The Analysts group consists of the INTJ, INTP, ENTJ, and ENTP personality types. These individuals are known for their strategic and logical thinking. They are often seen as innovators and problem-solvers, with a keen ability to analyze complex situations and come up with creative solutions. The Analysts are characterized by their independence, curiosity, and intellectual prowess. They are driven by a desire to understand the world around them and are often drawn to careers in science, technology, and research.
The Diplomats group includes the INFJ, INFP, ENFJ, and ENFP personality types. These individuals are known for their empathy, idealism, and passion for helping others. They are often seen as compassionate and intuitive, with a strong sense of purpose and vision. The Diplomats are driven by a desire to make a positive impact on the world and are often drawn to careers in counseling, education, and the arts.
The Sentinels group comprises the ISTJ, ISFJ, ESTJ, and ESFJ personality types. These individuals are known for their practicality, reliability, and dedication to duty. They are often seen as responsible and hardworking, with a strong focus on maintaining stability and tradition. The Sentinels are driven by a desire to uphold social order and are often drawn to careers in administration, healthcare, and law enforcement.
The Explorers group encompasses the ISTP, ISFP, ESTP, and ESFP personality types. These individuals are known for their spontaneity, adaptability, and love for new experiences. They are often seen as energetic and action-oriented, with a passion for living in the present moment. The Explorers are driven by a desire for freedom and excitement and are often drawn to careers in sports, entertainment, and entrepreneurship.
Usefulness of the 16 personalities test
The 16 personalities test can be used as a conversation starter for individuals to reflect on their strengths, weaknesses, and communication styles. In team settings, it may offer a framework for understanding diverse perspectives and fostering empathy. Additionally, some individuals find personal insights and validation in the test results, positively impacting self-awareness and self-acceptance.
Limitations of the 16 Personalities Test
Not Scientifically Valid
The validity of a personality test is the extent to which it measures what it is intended to measure. The 16 personalities test is often criticized for its limited validity as the results do not always align with actual personality traits. The test lacks empirical evidence and hasn't been proven to predict job performance or success. Additionally, it has been criticised for being based on outdated theories of personality and not accounting for cultural differences.
This point refers to the consistency of the results. One of the main reasons why recruiters should avoid using the 16 personalities test is that it's not a reliable indicator of a candidate's personality. The test results are not consistent, and individuals can get different results on different occasions. Several studies have shown that the 16 personalities test lacks reliability, and people who retake the test frequently receive different outcomes. The test also doesn't account for situational variables that can affect an individual's behavior.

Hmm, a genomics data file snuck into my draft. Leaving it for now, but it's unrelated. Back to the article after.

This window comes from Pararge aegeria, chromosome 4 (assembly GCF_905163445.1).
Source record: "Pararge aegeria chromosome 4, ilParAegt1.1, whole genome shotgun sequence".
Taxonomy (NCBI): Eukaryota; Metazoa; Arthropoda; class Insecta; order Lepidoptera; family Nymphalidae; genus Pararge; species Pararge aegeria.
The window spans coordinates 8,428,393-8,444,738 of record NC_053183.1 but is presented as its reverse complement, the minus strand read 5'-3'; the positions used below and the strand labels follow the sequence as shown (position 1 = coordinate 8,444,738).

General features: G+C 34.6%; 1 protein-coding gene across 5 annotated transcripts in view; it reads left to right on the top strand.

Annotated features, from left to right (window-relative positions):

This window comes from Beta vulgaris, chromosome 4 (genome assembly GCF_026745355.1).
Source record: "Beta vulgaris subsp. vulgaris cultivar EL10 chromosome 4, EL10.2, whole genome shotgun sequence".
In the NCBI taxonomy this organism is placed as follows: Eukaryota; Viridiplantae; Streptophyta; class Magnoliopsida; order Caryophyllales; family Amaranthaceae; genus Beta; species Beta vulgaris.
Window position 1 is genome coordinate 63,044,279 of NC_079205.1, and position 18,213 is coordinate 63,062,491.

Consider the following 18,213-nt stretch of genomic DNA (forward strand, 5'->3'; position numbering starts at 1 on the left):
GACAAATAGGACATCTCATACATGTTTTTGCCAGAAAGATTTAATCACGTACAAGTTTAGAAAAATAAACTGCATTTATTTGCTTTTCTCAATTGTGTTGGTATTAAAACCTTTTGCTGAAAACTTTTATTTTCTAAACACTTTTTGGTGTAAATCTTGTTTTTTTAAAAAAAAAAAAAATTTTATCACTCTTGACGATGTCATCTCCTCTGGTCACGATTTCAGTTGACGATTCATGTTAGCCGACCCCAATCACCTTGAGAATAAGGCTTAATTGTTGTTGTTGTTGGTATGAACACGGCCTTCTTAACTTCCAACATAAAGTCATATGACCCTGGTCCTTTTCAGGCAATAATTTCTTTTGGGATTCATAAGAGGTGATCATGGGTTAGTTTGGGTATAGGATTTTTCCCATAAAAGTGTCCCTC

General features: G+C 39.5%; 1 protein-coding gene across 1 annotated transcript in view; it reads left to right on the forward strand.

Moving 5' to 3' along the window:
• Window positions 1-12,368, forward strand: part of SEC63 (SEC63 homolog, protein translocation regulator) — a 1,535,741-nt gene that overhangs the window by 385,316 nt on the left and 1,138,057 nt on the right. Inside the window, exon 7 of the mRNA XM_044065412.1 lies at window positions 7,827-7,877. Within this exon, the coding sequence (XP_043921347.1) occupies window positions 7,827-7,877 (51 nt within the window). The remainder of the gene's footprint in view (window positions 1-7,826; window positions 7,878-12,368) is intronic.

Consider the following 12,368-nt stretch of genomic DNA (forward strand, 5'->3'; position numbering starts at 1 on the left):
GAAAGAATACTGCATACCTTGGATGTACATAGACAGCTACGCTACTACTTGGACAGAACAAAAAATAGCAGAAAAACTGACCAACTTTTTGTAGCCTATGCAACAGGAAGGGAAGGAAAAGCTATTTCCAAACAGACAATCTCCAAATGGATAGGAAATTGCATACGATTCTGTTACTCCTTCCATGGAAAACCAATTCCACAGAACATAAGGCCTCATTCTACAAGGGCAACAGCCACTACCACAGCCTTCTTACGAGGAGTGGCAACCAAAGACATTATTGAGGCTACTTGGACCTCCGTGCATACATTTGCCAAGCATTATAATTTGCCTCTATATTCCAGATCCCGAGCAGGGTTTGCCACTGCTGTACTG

Failure to Capture Contextual Factors
The 16 personalities test does not consider contextual factors, such as the work environment, company culture, and job requirements, which are essential when assessing a candidate's suitability for a role. Furthermore, the 16 personalities test doesn't account for growth and development. Personality is not fixed and can change over time. Using a test that categorises individuals into a fixed personality type can limit their potential and hinder their development.
The Test Can Lead to Biases
Using the 16 personalities test as a screening tool can lead to biases. Recruiters may favor candidates who fit a certain personality type, leading to discrimination against those who don't. Additionally, the test can reinforce stereotypes and perpetuate a fixed mindset about personality.
Additionally, research shows that personality tests can have a negative impact on minority group such as women and people of color.
Alternative Hiring Strategy
Skills-based hiring is an approach that assesses job applicants based on their skills and abilities, rather than their personality traits. This approach focuses on the candidate's performance and ability to complete tasks relevant to the role. Tools such as skills assessments are very accurate in predicting the job performance of candidates, and have the advantage of being free from bias.
In conclusion, relying solely on the 16 personalities test is not a recommended approach for recruiters looking to find the best candidates. While these tests can provide some insights into the candidate's personality, they have several limitations and can lead to discriminatory hiring practices. Instead, consider alternative hiring strategies such as skills-based hiring to ensure that you are assessing candidates based on their skills, abilities, and performance. It is essential to be cautious when using personality tests in hiring and consider all the factors that contribute to a candidate's fit for a role.